St Michael le Belfrey, York

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Coordinates: 53°57′43″N 1°04′59″W / 53.962°N 1.083°W / 53.962; -1.083

Front of St Michael le Belfrey

St. Michael le Belfrey is an Anglican church in York, England. It is situated directly next to York Minster in the heart of the city.

History[edit]

The present church building was built between 1525 and 1536 and replaced a church that dated back to at least 1294. The church is famous for being the place where Guy Fawkes was christened on 16 April 1570.[1] Fawkes was christened an Anglican but later converted to Catholicism which led to the failed 1605 Gunpowder Plot. The church was also the scene of the wedding of Christopher Levett of York, the English explorer, to Mercy More, daughter of Rev. Robert More of Guiseley, Yorkshire, in 1608.[2]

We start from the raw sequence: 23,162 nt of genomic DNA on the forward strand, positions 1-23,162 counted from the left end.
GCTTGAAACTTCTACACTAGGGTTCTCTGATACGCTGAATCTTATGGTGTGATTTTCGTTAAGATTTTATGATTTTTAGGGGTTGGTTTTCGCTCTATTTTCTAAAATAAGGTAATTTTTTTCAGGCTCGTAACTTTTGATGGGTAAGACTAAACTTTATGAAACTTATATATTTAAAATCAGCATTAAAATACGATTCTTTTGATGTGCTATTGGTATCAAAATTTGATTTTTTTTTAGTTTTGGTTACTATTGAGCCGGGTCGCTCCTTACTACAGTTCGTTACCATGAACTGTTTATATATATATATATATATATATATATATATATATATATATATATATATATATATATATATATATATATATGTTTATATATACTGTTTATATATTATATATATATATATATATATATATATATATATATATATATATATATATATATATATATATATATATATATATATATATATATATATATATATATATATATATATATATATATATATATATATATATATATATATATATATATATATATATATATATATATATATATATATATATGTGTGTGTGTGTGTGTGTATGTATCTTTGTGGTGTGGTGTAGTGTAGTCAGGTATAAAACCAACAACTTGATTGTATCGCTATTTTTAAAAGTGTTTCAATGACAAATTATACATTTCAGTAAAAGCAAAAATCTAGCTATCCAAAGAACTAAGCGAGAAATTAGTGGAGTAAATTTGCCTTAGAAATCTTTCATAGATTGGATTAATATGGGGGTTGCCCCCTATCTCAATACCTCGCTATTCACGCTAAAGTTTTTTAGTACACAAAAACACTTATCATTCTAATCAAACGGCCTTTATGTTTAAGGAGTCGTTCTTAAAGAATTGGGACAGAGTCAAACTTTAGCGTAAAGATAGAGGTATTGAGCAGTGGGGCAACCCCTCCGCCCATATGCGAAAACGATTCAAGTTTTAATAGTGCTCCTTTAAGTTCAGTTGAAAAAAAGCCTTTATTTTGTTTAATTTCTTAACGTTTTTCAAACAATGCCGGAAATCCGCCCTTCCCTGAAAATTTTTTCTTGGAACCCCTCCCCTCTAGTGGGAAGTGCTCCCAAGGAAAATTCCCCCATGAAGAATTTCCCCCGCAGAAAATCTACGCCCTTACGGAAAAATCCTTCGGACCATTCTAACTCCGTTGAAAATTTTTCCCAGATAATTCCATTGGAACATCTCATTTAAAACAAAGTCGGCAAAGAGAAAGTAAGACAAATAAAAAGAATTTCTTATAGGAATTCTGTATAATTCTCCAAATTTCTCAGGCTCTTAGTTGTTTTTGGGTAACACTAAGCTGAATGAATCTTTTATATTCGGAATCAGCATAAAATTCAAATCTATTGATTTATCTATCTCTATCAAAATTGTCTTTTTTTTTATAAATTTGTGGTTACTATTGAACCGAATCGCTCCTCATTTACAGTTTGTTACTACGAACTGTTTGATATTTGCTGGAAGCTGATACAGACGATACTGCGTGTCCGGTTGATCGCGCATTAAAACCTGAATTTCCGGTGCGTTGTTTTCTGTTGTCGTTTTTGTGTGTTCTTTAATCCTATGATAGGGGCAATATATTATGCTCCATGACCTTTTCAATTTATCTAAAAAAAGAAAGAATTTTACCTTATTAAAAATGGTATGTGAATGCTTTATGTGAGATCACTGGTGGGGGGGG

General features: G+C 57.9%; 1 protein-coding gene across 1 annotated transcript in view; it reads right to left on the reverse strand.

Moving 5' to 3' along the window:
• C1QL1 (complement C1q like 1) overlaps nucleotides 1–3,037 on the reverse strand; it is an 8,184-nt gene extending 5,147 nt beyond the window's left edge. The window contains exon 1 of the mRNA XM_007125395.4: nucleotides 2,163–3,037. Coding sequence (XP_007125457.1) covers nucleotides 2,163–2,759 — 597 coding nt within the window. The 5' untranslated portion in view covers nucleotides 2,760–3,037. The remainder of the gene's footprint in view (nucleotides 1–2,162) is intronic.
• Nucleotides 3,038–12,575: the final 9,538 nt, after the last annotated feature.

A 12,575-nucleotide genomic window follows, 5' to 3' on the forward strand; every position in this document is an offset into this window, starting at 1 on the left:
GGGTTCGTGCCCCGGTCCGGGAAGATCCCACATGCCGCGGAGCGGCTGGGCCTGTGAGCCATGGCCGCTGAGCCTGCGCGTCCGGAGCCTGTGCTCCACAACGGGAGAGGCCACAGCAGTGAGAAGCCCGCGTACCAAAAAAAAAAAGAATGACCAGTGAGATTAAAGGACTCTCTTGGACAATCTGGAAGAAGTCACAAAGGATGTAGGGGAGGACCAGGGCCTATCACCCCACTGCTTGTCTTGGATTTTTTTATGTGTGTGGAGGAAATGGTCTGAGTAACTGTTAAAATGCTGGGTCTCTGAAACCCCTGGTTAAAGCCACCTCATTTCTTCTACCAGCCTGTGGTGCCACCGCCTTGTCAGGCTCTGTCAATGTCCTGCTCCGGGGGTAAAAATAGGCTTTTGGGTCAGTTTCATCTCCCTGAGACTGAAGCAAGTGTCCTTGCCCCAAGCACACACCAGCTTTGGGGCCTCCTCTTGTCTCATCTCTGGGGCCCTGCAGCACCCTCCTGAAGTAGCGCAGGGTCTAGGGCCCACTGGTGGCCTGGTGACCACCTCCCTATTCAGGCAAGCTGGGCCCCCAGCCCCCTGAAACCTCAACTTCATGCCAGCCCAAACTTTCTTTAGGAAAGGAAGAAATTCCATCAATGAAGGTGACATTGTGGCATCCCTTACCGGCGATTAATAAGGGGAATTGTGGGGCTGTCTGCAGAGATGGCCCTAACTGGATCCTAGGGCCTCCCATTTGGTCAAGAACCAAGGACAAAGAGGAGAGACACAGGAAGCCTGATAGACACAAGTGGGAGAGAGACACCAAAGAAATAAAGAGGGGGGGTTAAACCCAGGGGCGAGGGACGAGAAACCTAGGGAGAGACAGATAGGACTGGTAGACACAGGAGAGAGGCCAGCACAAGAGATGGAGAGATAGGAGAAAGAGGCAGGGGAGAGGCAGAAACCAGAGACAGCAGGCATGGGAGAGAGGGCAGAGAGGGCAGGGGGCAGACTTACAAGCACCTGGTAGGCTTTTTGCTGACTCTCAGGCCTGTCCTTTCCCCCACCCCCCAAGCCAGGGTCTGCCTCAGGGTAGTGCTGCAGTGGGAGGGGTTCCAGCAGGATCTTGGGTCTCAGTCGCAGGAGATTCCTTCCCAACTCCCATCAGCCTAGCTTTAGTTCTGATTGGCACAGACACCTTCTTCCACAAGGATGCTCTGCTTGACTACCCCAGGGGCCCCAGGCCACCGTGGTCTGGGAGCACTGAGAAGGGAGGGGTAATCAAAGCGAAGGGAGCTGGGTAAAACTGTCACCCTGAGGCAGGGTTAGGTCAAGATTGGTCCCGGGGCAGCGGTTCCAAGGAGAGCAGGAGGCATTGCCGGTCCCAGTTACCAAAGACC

Recent history[edit]

In the early 1970s the parish of St Michael le Belfrey joined with that of the nearby St Cuthbert's Church, which had experienced revival in the late 1960s under the leadership of David Watson, and could no longer be accommodated in the building. Growth continued in the 1970s, and the church became known as a centre for charismatic renewal.

The parish and congregation of today[edit]

The church continues to reflect the creativity that was encouraged under the David Watson era. There are six services usually held on Sunday and two during the week, some of which are registered as Fresh Expressions of Church. These include an informal café-style service held at Burnholme Community College (G2), an alternative worship service ("Visions Multimedia Worship"), as well as an all-age service. The church maintains links with Riding Lights Theatre Company, York Schools and Youth Trust (YoYo), Alpha UK as well as numerous parachurch organisations involved in mission work both locally and internationally. The church is a member of the One Voice York network of churches.

Approximately 800 people attend the church and the present incumbent is the Reverend Matthew Porter.

References[edit]

Notes
Bibliography
  • Northcote Parkinson, C. (1976), Gunpowder Treason and Plot, Weidenfeld and Nicolson, ISBN 0-297-77224-4 

External links[edit]